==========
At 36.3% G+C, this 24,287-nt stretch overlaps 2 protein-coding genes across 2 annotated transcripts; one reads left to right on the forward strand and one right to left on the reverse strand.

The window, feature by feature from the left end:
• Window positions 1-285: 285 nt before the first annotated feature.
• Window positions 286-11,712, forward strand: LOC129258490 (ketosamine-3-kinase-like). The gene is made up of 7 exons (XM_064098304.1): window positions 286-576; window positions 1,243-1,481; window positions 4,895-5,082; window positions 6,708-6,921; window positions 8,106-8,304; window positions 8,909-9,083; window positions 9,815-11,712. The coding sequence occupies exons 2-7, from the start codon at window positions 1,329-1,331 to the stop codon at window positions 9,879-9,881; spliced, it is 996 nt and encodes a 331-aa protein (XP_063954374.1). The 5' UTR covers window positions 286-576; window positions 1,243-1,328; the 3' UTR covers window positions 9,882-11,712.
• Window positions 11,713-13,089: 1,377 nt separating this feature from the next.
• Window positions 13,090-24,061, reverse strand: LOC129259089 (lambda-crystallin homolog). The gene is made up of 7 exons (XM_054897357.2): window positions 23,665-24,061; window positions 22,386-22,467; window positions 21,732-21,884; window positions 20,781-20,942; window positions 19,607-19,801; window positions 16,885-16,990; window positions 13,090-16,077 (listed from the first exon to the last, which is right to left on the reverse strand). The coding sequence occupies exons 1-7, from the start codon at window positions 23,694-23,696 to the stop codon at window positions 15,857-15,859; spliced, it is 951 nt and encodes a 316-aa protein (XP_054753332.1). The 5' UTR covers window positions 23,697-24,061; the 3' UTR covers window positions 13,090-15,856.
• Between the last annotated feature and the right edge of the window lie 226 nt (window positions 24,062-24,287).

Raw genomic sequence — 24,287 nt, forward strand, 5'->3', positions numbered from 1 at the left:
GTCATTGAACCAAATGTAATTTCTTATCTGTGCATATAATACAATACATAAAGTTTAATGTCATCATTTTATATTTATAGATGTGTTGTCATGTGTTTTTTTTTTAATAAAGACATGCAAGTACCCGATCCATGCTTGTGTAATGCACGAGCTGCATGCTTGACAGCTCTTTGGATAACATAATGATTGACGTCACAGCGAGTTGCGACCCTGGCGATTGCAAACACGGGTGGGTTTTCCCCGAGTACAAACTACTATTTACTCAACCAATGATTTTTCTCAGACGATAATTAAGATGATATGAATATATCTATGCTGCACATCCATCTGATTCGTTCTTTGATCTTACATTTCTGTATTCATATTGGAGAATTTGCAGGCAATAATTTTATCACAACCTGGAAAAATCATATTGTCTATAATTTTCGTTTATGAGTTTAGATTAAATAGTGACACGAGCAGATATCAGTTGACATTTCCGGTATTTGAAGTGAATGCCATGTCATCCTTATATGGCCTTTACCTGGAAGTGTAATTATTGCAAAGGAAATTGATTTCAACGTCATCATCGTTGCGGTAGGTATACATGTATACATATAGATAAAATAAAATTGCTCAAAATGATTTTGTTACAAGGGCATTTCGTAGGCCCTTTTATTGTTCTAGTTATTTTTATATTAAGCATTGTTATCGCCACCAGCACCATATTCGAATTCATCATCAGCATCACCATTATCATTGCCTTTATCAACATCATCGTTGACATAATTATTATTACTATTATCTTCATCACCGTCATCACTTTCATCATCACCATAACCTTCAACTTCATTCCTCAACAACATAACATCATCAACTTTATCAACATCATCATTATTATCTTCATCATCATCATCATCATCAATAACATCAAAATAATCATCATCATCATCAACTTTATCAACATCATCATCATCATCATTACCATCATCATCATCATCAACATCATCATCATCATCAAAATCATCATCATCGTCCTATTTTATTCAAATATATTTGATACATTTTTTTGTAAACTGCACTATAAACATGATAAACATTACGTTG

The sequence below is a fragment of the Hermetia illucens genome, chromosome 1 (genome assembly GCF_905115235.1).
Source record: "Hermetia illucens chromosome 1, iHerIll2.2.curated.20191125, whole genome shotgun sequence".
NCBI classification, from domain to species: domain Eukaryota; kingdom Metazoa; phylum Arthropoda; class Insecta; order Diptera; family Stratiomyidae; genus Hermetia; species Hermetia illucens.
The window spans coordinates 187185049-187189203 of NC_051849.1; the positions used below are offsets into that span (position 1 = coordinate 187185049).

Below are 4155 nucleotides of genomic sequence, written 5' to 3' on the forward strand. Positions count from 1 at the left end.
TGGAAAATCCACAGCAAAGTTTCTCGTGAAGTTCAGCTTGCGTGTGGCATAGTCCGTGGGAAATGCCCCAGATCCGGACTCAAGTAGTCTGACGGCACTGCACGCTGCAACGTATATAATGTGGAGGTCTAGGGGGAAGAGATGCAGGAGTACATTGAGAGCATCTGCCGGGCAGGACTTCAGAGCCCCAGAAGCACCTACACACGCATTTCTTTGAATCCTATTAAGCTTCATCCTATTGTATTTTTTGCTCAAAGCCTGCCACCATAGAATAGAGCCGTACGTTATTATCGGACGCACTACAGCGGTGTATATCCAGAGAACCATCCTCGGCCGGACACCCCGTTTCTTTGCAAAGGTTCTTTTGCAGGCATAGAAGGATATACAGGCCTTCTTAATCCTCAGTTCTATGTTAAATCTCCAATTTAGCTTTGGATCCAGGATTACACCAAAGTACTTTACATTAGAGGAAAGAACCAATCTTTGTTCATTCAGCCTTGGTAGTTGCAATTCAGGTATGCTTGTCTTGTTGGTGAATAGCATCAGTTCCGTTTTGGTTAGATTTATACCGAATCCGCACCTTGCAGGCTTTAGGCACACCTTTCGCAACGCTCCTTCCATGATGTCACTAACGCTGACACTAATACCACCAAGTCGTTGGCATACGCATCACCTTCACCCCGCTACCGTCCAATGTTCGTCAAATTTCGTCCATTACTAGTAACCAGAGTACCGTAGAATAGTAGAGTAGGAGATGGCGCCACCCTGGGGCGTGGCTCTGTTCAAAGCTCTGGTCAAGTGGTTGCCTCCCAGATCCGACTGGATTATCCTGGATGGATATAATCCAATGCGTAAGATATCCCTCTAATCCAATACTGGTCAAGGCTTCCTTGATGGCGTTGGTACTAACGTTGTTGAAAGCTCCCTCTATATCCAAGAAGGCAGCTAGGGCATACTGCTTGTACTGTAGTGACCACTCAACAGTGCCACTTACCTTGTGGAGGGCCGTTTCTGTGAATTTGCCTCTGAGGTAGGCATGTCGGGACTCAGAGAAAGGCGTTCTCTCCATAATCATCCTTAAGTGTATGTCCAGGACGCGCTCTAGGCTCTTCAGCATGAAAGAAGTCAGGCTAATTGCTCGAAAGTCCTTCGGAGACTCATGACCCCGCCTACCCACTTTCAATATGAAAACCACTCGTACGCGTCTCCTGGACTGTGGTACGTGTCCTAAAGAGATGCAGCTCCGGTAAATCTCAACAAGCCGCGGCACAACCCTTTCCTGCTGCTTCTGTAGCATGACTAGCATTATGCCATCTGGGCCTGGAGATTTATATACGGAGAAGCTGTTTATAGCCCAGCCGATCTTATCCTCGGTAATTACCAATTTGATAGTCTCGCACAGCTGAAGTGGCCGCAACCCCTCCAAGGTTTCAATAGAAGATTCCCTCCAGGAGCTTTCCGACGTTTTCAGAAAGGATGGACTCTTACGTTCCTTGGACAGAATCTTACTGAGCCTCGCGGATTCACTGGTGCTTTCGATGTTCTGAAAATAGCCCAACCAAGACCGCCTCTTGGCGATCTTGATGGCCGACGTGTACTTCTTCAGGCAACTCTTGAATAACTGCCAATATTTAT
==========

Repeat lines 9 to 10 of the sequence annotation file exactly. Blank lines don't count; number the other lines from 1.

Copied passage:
GTCATTGAACCAAATGTAATTTCTTATCTGTGCATATAATACAATACATAAAGTTTAATGTCATCATTTTATATTTATAGATGTGTTGTCATGTGTTTTTTTTTTAATAAAGACATGCAAGTACCCGATCCATGCTTGTGTAATGCACGAGCTGCATGCTTGACAGCTCTTTGGATAACATAATGATTGACGTCACAGCGAGTTGCGACCCTGGCGATTGCAAACACGGGTGGGTTTTCCCCGAGTACAAACTACTATTTACTCAACCAATGATTTTTCTCAGACGATAATTAAGATGATATGAATATATCTATGCTGCACATCCATCTGATTCGTTCTTTGATCTTACATTTCTGTATTCATATTGGAGAATTTGCAGGCAATAATTTTATCACAACCTGGAAAAATCATATTGTCTATAATTTTCGTTTATGAGTTTAGATTAAATAGTGACACGAGCAGATATCAGTTGACATTTCCGGTATTTGAAGTGAATGCCATGTCATCCTTATATGGCCTTTACCTGGAAGTGTAATTATTGCAAAGGAAATTGATTTCAACGTCATCATCGTTGCGGTAGGTATACATGTATACATATAGATAAAATAAAATTGCTCAAAATGATTTTGTTACAAGGGCATTTCGTAGGCCCTTTTATTGTTCTAGTTATTTTTATATTAAGCATTGTTATCGCCACCAGCACCATATTCGAATTCATCATCAGCATCACCATTATCATTGCCTTTATCAACATCATCGTTGACATAATTATTATTACTATTATCTTCATCACCGTCATCACTTTCATCATCACCATAACCTTCAACTTCATTCCTCAACAACATAACATCATCAACTTTATCAACATCATCATTATTATCTTCATCATCATCATCATCATCAATAACATCAAAATAATCATCATCATCATCAACTTTATCAACATCATCATCATCATCATTACCATCATCATCATCATCAACATCATCATCATCATCAAAATCATCATCATCGTCCTATTTTATTCAAATATATTTGATACATTTTTTTGTAAACTGCACTATAAACATGATAAACATTACGTTG

The sequence below is a fragment of the Hermetia illucens genome, chromosome 1 (genome assembly GCF_905115235.1).